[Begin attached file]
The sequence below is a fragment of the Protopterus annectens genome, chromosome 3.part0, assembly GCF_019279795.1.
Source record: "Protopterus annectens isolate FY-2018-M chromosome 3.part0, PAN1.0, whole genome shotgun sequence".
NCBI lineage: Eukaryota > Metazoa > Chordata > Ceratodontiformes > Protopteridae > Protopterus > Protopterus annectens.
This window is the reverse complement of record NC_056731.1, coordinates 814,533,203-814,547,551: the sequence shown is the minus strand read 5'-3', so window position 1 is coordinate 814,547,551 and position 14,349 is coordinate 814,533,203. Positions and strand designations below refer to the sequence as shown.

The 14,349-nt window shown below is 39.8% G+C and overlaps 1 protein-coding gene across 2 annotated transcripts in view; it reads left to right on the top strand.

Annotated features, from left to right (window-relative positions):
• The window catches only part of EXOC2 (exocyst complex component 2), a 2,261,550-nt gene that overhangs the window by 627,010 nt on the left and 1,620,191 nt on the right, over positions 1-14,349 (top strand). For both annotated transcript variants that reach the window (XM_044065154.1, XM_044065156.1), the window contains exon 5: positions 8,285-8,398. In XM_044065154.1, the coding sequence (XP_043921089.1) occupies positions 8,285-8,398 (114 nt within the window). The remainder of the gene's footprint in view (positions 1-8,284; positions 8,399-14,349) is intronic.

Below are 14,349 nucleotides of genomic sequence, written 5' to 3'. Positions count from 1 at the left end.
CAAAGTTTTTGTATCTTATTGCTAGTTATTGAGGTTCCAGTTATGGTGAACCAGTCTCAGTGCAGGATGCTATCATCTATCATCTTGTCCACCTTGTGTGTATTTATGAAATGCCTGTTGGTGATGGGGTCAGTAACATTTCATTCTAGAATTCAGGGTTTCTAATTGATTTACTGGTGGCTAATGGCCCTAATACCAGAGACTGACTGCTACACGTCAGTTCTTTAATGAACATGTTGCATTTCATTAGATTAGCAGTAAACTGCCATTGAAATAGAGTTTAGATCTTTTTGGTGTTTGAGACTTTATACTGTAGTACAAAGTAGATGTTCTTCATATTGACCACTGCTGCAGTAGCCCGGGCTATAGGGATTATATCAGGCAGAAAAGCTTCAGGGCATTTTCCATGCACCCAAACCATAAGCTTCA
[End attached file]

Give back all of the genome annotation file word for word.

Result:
The sequence below is a fragment of the Protopterus annectens genome, chromosome 3.part0, assembly GCF_019279795.1.
Source record: "Protopterus annectens isolate FY-2018-M chromosome 3.part0, PAN1.0, whole genome shotgun sequence".
NCBI lineage: Eukaryota > Metazoa > Chordata > Ceratodontiformes > Protopteridae > Protopterus > Protopterus annectens.
This window is the reverse complement of record NC_056731.1, coordinates 814,533,203-814,547,551: the sequence shown is the minus strand read 5'-3', so window position 1 is coordinate 814,547,551 and position 14,349 is coordinate 814,533,203. Positions and strand designations below refer to the sequence as shown.

The 14,349-nt window shown below is 39.8% G+C and overlaps 1 protein-coding gene across 2 annotated transcripts in view; it reads left to right on the top strand.

Annotated features, from left to right (window-relative positions):
• The window catches only part of EXOC2 (exocyst complex component 2), a 2,261,550-nt gene that overhangs the window by 627,010 nt on the left and 1,620,191 nt on the right, over positions 1-14,349 (top strand). For both annotated transcript variants that reach the window (XM_044065154.1, XM_044065156.1), the window contains exon 5: positions 8,285-8,398. In XM_044065154.1, the coding sequence (XP_043921089.1) occupies positions 8,285-8,398 (114 nt within the window). The remainder of the gene's footprint in view (positions 1-8,284; positions 8,399-14,349) is intronic.

Below are 14,349 nucleotides of genomic sequence, written 5' to 3'. Positions count from 1 at the left end.
CAAAGTTTTTGTATCTTATTGCTAGTTATTGAGGTTCCAGTTATGGTGAACCAGTCTCAGTGCAGGATGCTATCATCTATCATCTTGTCCACCTTGTGTGTATTTATGAAATGCCTGTTGGTGATGGGGTCAGTAACATTTCATTCTAGAATTCAGGGTTTCTAATTGATTTACTGGTGGCTAATGGCCCTAATACCAGAGACTGACTGCTACACGTCAGTTCTTTAATGAACATGTTGCATTTCATTAGATTAGCAGTAAACTGCCATTGAAATAGAGTTTAGATCTTTTTGGTGTTTGAGACTTTATACTGTAGTACAAAGTAGATGTTCTTCATATTGACCACTGCTGCAGTAGCCCGGGCTATAGGGATTATATCAGGCAGAAAAGCTTCAGGGCATTTTCCATGCACCCAAACCATAAGCTTCA